Based on your current location, we selected the North America edition of FreshPlaza.com for you I want to remain in this edition
Please click one of the other regions below to switch to another edition.

world_map North America Latin America Oceania Africa Asia Europe


Job offersmore »

Specialsmore »

Top 5 - yesterday

Top 5 - last week

Top 5 - last month

Exchange ratesmore »

Fresh-cut mint stored for 21 days

Aromatic plants produce active compounds and phytochemicals, such as essential oil, which make them very important for the pharmaceutical and food industry.

In the last few years, several scientists have studied the potentialities of aromatic species for the fresh-cut industry, from production of essential oil as an additive of edible coatings to minimal processing of fresh produce as a fresh-cut product.

Scientists from South America have evaluated the incidence of storage time on some physic-chemical attributes and chemical components related to the postharvest quality of two Mentha species (peppermint, Mentha x piperita, and spearmint, Mentha spicata).

For the study, 2-year old plants were harvested, then the herbaceous stems and leaves were washed and disinfected by immersion in cold chlorinated water, dried, packaged and stored at 0°C for 21 days.

During refrigerated storage, samples were periodically analysed. Atmosphere composition inside the package, respiratory activity, weight loss, surface colour, total chlorophyll and carotenoid content, browning potential, total phenols, flavonoids and radical-scavenging activity, ascorbic acid, essential oil yield and composition were measured.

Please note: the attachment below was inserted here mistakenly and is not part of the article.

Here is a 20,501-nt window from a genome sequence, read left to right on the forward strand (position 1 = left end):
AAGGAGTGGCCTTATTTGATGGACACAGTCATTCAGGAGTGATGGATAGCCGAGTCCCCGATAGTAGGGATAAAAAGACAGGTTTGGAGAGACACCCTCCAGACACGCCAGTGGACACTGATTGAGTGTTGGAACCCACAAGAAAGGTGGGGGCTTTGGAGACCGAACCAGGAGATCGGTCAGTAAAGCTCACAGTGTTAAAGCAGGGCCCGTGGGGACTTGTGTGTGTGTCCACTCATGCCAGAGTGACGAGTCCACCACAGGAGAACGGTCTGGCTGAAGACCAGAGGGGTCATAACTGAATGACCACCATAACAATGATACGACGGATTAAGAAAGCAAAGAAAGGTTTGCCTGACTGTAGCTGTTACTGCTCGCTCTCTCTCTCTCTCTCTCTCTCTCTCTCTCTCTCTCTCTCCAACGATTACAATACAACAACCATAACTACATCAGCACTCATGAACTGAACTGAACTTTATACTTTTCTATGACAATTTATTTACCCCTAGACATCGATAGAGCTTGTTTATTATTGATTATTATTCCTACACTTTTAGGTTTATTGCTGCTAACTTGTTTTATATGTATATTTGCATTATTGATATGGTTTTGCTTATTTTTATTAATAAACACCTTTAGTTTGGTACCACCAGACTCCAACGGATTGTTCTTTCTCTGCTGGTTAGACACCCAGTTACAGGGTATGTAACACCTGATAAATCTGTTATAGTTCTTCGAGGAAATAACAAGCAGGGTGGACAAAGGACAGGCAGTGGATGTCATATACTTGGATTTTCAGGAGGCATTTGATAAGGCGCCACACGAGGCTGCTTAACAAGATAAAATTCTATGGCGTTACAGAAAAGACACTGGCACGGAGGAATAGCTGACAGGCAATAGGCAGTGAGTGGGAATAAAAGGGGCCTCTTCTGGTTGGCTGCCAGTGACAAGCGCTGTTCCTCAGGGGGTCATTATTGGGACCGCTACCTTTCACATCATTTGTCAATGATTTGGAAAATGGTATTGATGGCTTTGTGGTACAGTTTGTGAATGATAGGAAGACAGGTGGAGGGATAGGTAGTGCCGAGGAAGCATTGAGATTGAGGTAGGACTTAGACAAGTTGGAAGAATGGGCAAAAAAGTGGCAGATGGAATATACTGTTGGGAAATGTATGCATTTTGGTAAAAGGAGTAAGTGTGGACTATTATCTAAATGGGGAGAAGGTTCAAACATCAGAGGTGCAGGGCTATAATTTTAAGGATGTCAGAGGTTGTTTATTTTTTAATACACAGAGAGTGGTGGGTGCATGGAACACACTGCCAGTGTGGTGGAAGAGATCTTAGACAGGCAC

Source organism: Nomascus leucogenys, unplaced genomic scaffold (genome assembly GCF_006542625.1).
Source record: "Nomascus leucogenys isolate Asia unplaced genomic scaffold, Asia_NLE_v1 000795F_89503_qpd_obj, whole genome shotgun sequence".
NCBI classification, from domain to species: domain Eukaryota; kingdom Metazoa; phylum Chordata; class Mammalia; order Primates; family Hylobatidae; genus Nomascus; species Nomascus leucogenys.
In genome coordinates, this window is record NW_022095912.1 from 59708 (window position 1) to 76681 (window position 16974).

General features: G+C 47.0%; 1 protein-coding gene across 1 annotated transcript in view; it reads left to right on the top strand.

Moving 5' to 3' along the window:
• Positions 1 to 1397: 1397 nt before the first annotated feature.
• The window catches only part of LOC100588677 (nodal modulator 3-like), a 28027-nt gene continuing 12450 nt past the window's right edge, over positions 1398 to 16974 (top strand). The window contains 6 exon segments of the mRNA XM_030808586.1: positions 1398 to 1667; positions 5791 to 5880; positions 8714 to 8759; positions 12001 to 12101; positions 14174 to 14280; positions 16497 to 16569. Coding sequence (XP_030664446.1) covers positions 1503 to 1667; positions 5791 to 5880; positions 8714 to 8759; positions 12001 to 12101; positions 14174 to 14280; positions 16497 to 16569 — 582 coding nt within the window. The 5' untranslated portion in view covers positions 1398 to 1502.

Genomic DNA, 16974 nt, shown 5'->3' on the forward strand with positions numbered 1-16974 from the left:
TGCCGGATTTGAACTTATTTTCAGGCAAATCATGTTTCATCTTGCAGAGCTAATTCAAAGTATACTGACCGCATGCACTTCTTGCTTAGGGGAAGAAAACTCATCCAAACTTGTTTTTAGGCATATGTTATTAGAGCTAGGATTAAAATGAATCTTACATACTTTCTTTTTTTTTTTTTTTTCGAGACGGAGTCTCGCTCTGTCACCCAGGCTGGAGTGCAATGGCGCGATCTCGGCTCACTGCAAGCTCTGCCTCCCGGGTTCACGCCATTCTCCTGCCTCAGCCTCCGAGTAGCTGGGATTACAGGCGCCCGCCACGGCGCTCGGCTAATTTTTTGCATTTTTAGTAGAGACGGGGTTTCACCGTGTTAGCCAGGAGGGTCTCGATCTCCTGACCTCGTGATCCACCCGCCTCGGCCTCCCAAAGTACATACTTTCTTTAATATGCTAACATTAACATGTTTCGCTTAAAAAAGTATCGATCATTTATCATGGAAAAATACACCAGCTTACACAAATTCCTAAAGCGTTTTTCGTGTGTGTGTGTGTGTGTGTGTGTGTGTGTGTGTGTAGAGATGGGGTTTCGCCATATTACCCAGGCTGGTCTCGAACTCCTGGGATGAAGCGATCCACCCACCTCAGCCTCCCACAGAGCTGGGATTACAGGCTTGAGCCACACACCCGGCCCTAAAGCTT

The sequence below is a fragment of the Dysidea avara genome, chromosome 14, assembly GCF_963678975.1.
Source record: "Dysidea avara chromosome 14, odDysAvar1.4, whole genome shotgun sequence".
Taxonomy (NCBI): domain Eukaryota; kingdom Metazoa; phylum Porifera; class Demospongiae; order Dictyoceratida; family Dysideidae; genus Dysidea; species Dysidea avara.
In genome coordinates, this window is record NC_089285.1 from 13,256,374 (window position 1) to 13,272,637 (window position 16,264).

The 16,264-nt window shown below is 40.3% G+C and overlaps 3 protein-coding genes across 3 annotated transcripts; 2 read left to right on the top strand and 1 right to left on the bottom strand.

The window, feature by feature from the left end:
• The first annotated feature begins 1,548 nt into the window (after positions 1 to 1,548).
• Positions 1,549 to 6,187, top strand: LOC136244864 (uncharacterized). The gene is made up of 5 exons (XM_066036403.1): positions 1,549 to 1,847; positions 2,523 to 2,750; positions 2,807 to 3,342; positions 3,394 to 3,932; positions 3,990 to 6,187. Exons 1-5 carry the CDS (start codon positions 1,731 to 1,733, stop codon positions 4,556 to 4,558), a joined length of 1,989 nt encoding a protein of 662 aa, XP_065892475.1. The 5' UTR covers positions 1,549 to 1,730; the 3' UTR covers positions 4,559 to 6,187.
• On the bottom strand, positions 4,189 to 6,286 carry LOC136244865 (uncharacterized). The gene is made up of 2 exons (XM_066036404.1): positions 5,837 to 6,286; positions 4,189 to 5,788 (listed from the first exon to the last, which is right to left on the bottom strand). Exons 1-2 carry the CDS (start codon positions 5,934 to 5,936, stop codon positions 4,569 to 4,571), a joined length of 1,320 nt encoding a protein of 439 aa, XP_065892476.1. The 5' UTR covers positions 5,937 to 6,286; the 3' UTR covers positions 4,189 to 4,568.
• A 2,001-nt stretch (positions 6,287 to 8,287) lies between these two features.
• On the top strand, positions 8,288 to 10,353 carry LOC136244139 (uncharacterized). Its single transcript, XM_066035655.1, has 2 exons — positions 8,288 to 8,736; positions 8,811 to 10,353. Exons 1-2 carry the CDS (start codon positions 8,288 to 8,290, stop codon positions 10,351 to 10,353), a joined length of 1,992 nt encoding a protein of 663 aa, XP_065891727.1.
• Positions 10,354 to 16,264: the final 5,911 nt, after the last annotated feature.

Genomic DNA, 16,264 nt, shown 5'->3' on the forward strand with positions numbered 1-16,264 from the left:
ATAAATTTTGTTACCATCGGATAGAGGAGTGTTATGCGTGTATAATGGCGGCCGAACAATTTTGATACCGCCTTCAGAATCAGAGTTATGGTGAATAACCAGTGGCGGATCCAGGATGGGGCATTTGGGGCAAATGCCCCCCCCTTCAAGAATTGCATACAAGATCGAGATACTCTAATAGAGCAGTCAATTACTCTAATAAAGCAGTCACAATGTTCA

Results showed that the packaging and storage conditions were optimal to preserve the mints quality in terms of freshness, colour, pigments content and antioxidant compounds, whose values remained almost constant up to the storage end. After 21 days at 0°C, the respiratory activity decreased moderately by 42% in peppermint and by 26% in spearmint.

As regards the essential oil composition, the scientists concluded that its characteristics are significantly influenced by the mint growth stage, thus further studies will be necessary.

Source: Curutchet A., Dellacassa E., Ringuelet J.A., Chaves A.R., Viña S.Z., 'Nutritional and sensory quality during refrigerated storage of fresh-cut mints (Mentha x piperita and M. spicata)', 2014, Food Chemistry, Vol. 143, pagg. 231-238. Further info: http://www.ncbi.nlm.nih.gov/pubmed/24054235

Publication date: 12/2/2013
Author: Emanuela Fontana
Copyright: www.freshplaza.com


Receive the daily newsletter in your email for free | Click here